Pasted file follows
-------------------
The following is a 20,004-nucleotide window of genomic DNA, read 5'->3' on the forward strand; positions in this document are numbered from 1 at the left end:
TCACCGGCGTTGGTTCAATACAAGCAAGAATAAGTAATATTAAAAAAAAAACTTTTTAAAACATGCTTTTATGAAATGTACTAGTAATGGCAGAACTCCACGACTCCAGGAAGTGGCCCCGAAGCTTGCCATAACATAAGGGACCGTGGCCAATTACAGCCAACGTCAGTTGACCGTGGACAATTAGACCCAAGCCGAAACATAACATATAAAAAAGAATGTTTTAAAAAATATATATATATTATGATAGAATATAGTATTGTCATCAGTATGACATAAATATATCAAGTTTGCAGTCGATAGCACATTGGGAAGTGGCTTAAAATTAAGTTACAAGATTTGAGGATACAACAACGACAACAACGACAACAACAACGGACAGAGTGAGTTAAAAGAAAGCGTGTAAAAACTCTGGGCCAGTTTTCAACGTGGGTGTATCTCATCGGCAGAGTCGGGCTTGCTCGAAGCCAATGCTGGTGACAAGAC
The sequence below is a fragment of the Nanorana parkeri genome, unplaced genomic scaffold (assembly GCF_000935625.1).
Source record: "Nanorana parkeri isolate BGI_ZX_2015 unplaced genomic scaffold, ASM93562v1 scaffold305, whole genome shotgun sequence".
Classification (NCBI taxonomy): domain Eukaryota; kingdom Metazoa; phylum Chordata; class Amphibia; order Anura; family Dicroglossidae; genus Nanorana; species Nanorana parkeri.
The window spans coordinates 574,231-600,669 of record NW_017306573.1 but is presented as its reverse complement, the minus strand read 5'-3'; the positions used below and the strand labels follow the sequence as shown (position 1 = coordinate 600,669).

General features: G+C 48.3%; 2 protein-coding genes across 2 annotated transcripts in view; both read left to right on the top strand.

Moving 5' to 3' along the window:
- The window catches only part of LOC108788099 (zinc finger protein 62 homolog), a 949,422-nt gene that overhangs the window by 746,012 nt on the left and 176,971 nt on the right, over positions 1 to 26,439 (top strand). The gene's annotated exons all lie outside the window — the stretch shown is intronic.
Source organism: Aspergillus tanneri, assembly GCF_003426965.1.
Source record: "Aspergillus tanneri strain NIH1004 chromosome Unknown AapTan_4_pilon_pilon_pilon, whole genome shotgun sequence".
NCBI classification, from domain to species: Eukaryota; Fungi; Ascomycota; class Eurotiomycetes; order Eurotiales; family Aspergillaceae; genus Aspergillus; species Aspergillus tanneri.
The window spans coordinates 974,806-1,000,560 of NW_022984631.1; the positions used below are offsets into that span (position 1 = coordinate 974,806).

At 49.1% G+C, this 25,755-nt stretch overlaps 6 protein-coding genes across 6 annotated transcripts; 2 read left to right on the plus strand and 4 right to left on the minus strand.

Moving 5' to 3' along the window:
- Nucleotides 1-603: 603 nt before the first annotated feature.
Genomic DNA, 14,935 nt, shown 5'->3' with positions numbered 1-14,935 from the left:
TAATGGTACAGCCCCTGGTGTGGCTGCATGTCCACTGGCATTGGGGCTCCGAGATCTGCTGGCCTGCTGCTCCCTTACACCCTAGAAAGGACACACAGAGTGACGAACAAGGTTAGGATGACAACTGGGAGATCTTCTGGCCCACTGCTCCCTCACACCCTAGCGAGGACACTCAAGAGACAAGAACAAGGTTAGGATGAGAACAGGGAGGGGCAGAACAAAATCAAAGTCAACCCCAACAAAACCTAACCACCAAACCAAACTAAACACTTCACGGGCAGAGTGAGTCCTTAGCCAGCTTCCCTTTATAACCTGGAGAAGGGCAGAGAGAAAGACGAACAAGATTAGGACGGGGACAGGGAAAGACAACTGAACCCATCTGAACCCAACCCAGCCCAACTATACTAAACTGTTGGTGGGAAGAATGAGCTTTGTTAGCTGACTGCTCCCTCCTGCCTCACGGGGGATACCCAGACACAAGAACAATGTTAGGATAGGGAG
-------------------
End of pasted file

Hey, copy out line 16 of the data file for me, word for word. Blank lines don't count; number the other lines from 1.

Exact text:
- Nucleotides 1-603: 603 nt before the first annotated feature.